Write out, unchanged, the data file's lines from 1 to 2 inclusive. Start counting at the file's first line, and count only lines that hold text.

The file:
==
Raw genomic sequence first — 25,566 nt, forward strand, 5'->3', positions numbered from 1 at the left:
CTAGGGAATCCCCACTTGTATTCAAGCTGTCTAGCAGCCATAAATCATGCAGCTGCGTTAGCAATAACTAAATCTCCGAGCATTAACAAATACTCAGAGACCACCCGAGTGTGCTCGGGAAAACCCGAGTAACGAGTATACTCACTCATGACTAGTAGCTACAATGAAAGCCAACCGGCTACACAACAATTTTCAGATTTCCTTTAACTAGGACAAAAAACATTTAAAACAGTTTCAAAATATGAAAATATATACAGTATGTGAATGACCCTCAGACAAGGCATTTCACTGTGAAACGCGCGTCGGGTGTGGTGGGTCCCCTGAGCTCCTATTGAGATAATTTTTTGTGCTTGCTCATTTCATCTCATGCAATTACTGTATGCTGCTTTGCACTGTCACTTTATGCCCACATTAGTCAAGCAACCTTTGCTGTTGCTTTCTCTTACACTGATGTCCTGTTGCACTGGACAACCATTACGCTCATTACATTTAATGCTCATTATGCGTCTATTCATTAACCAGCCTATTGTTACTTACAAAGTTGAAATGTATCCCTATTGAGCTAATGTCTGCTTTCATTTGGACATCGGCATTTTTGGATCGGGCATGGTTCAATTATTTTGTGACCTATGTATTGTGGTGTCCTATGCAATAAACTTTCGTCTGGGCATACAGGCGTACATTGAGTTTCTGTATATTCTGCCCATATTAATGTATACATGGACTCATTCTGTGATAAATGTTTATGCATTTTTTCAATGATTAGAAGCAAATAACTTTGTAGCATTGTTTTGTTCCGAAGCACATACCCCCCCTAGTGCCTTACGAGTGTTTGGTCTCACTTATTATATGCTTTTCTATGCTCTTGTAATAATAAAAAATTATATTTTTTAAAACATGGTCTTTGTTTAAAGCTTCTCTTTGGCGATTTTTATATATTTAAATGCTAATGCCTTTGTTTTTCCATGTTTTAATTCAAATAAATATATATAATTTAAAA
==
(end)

Raw genomic sequence first — 25,566 nt, forward strand, 5'->3', positions numbered from 1 at the left:
CTAGGGAATCCCCACTTGTATTCAAGCTGTCTAGCAGCCATAAATCATGCAGCTGCGTTAGCAATAACTAAATCTCCGAGCATTAACAAATACTCAGAGACCACCCGAGTGTGCTCGGGAAAACCCGAGTAACGAGTATACTCACTCATGACTAGTAGCTACAATGAAAGCCAACCGGCTACACAACAATTTTCAGATTTCCTTTAACTAGGACAAAAAACATTTAAAACAGTTTCAAAATATGAAAATATATACAGTATGTGAATGACCCTCAGACAAGGCATTTCACTGTGAAACGCGCGTCGGGTGTGGTGGGTCCCCTGAGCTCCTATTGAGATAATTTTTTGTGCTTGCTCATTTCATCTCATGCAATTACTGTATGCTGCTTTGCACTGTCACTTTATGCCCACATTAGTCAAGCAACCTTTGCTGTTGCTTTCTCTTACACTGATGTCCTGTTGCACTGGACAACCATTACGCTCATTACATTTAATGCTCATTATGCGTCTATTCATTAACCAGCCTATTGTTACTTACAAAGTTGAAATGTATCCCTATTGAGCTAATGTCTGCTTTCATTTGGACATCGGCATTTTTGGATCGGGCATGGTTCAATTATTTTGTGACCTATGTATTGTGGTGTCCTATGCAATAAACTTTCGTCTGGGCATACAGGCGTACATTGAGTTTCTGTATATTCTGCCCATATTAATGTATACATGGACTCATTCTGTGATAAATGTTTATGCATTTTTTCAATGATTAGAAGCAAATAACTTTGTAGCATTGTTTTGTTCCGAAGCACATACCCCCCCTAGTGCCTTACGAGTGTTTGGTCTCACTTATTATATGCTTTTCTATGCTCTTGTAATAATAAAAAATTATATTTTTTAAAACATGGTCTTTGTTTAAAGCTTCTCTTTGGCGATTTTTATATATTTAAATGCTAATGCCTTTGTTTTTCCATGTTTTAATTCAAATAAATATATATAATTTAAAA